At the QRP level you can find 20M only transceivers. That's because they are simpler, don't have all the bells and whistles, and often are supplied in kit form.
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WB2WIK
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« Reply #3 on: July 09, 2013, 03:45:34 PM »

Back in the early 90's when I got my ticket I used to peruse the catalogs of the top HF rig manufacturers.

Who were the companies that made those rigs that only operated on 6/10/20/40?  Or maybe it was 10/15/20/40.  There were several variations and I can't remember what bands they were or who were the manufacturers.  I don't believe it was Yaesu so it was either Kenwood or Icom.



Kenwood sold the TS-660 (6-10-12-15m) and the TS-670 (6-10-15-40m) for a while.

Yaesu sold the FT-650 (6-10-12m) and the FT-655 (6-10-12m) for a while.

Both long discontinued.

I don't think Icom ever made anything like that, at least not for the U.S. market.
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NI3S
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« Reply #4 on: July 09, 2013, 06:40:08 PM »

Quote
One exception I can recall was a version of Kenwood's TS-140S, called the TS-680S I think, that added 6M to the HF bands.

Correct, except the TS-140S has the WARC bands as does it's predecessor the TS-130 series.  The TS-120 was lacking the WARC bands. 
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KD6OJG
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Posts: 38




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« Reply #5 on: July 12, 2013, 06:11:28 PM »

Back in the early 90's when I got my ticket I used to peruse the catalogs of the top HF rig manufacturers.

Who were the companies that made those rigs that only operated on 6/10/20/40?  Or maybe it was 10/15/20/40.  There were several variations and I can't remember what bands they were or who were the manufacturers.  I don't believe it was Yaesu so it was either Kenwood or Icom.



Kenwood sold the TS-660 (6-10-12-15m) and the TS-670 (6-10-15-40m) for a while.

Yaesu sold the FT-650 (6-10-12m) and the FT-655 (6-10-12m) for a while.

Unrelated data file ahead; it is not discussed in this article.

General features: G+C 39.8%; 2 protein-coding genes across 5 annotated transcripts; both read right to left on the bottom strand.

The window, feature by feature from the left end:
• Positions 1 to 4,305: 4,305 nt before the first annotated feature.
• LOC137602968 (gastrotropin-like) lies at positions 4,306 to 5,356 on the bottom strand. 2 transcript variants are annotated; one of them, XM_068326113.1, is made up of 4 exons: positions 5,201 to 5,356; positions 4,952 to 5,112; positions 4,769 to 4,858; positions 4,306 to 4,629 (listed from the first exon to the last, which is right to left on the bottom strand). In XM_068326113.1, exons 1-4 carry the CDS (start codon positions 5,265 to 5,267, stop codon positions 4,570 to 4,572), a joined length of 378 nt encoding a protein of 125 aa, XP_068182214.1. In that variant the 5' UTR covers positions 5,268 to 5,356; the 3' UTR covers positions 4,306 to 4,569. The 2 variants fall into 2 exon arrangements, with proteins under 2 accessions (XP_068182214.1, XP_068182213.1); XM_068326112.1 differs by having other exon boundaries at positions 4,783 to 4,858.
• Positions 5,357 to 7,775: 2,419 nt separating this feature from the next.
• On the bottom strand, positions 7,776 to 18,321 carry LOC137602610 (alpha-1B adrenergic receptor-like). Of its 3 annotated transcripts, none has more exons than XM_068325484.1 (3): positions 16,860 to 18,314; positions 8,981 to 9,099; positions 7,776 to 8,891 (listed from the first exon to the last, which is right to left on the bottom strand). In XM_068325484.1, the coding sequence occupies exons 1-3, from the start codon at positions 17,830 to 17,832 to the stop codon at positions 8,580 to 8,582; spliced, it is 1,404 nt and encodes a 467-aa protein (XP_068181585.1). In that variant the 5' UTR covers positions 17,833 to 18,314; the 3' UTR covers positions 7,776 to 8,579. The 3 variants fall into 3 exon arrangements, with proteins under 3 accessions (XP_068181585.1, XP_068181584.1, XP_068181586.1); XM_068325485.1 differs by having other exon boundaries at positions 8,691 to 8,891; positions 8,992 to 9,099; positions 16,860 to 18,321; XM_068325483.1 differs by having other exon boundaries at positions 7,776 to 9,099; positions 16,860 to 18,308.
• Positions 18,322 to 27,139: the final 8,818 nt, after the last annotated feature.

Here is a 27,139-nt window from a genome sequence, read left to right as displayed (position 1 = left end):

Both long discontinued.

I don't think Icom ever made anything like that, at least not for the U.S. market.

Since I posted my question I did some research and came across a website called rig pix.

I found those rigs and there was also the Icom 575A 6/10 meter.  Icom also had the IC-275/375/475 rigs...2 meter, 220, and70cm.

I'd love to have the Yaesu Ft-650 or the Kenwood TS-670.

Thanks everyone for the help.
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AF5CC
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Posts: 876




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« Reply #6 on: July 12, 2013, 10:26:51 PM »

NCG had a radio in the 80s that covered 40m, 15m, and 6m at 10 watts.  Saw one at Field Day once.  They turn up from time to time.  Tokyo Hy-Power had the HT-750 which was a 40/15/6m Hand Held! 

The Yaesu FT650 still commands a pretty good price on the used market.  The most remarkable thing about it was that it had an autonotch filter and didn't use DSP to do it. 

The Kenwood TS670 is pretty rare today.  I don't think they were imported into the US, or if they were, it wasn't for long.  The TS660 is much more common.

Icom also had the 1275A for 1.2ghz, they are pretty rare to find also.

John AF5CC
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WB2WIK
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« Reply #7 on: July 13, 2013, 02:31:56 PM »

NCG had a radio in the 80s that covered 40m, 15m, and 6m at 10 watts.  Saw one at Field Day once. 

NCG never manufactured anything.  That rig (I remember it) was made in Japan by FDK.  It was sold under a few different labels.